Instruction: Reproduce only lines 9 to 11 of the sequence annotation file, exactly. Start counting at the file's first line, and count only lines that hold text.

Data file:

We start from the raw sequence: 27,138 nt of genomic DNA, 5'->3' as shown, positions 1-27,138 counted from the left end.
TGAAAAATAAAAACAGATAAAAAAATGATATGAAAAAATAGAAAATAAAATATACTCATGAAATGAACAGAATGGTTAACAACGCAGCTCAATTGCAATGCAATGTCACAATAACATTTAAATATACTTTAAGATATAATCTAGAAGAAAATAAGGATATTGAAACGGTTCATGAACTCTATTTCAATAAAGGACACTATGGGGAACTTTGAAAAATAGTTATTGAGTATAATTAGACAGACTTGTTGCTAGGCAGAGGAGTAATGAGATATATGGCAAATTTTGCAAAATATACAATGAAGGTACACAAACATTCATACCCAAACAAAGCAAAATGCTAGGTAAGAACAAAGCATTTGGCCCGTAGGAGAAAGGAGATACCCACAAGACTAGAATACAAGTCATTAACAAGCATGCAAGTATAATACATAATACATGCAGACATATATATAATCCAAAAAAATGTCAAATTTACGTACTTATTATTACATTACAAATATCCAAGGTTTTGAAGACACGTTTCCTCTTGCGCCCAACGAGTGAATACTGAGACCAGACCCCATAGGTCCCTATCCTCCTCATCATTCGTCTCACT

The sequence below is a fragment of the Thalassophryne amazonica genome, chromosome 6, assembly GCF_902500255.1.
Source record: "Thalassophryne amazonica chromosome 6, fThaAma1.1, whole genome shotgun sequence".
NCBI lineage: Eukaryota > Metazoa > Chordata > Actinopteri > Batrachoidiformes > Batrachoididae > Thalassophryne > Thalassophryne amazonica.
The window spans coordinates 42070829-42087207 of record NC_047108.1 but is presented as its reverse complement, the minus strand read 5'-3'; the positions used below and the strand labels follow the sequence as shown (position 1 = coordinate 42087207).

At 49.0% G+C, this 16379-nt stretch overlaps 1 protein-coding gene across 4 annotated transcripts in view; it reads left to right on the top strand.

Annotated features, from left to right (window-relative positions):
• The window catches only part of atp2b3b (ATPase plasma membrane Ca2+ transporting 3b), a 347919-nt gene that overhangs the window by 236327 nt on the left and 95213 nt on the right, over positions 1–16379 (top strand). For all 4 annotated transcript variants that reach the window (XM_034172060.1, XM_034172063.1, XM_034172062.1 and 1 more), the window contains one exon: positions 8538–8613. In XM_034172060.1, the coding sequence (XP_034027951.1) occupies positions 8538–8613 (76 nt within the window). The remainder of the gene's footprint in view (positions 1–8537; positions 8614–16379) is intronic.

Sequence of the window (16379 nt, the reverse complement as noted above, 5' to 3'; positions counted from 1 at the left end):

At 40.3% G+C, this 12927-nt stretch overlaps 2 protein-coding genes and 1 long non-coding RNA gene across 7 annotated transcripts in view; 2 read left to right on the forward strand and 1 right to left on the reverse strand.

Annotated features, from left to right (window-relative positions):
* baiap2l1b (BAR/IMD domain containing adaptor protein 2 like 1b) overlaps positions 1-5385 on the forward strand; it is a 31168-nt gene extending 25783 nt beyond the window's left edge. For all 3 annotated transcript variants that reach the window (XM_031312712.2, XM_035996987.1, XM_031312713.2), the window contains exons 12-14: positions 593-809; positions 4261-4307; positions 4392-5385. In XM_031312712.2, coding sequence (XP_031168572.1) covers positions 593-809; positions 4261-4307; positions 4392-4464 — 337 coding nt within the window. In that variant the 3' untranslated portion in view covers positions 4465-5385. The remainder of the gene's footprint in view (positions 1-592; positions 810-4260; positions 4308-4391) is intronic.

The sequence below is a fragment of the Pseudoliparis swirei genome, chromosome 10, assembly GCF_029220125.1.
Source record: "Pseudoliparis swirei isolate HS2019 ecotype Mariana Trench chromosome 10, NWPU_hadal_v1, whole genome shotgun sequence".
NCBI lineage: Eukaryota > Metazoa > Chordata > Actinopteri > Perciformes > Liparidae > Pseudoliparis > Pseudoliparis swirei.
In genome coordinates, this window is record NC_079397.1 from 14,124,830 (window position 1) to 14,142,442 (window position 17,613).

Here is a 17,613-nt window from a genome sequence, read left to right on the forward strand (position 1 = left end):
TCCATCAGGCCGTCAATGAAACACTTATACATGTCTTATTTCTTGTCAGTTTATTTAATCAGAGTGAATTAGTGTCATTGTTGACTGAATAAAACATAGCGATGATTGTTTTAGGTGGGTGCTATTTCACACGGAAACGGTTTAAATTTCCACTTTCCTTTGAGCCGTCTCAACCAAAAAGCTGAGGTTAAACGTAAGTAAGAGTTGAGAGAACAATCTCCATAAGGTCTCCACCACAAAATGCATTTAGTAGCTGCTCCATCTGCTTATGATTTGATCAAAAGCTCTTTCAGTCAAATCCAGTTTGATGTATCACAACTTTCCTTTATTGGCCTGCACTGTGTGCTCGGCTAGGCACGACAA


• The window catches only part of atp2b3b (ATPase plasma membrane Ca2+ transporting 3b), a 347919-nt gene that overhangs the window by 236327 nt on the left and 95213 nt on the right, over positions 1–16379 (top strand). For all 4 annotated transcript variants that reach the window (XM_034172060.1, XM_034172063.1, XM_034172062.1 and 1 more), the window contains one exon: positions 8538–8613. In XM_034172060.1, the coding sequence (XP_034027951.1) occupies positions 8538–8613 (76 nt within the window). The remainder of the gene's footprint in view (positions 1–8537; positions 8614–16379) is intronic.

Sequence of the window (16379 nt, the reverse complement as noted above, 5' to 3'; positions counted from 1 at the left end):

At 40.3% G+C, this 12927-nt stretch overlaps 2 protein-coding genes and 1 long non-coding RNA gene across 7 annotated transcripts in view; 2 read left to right on the forward strand and 1 right to left on the reverse strand.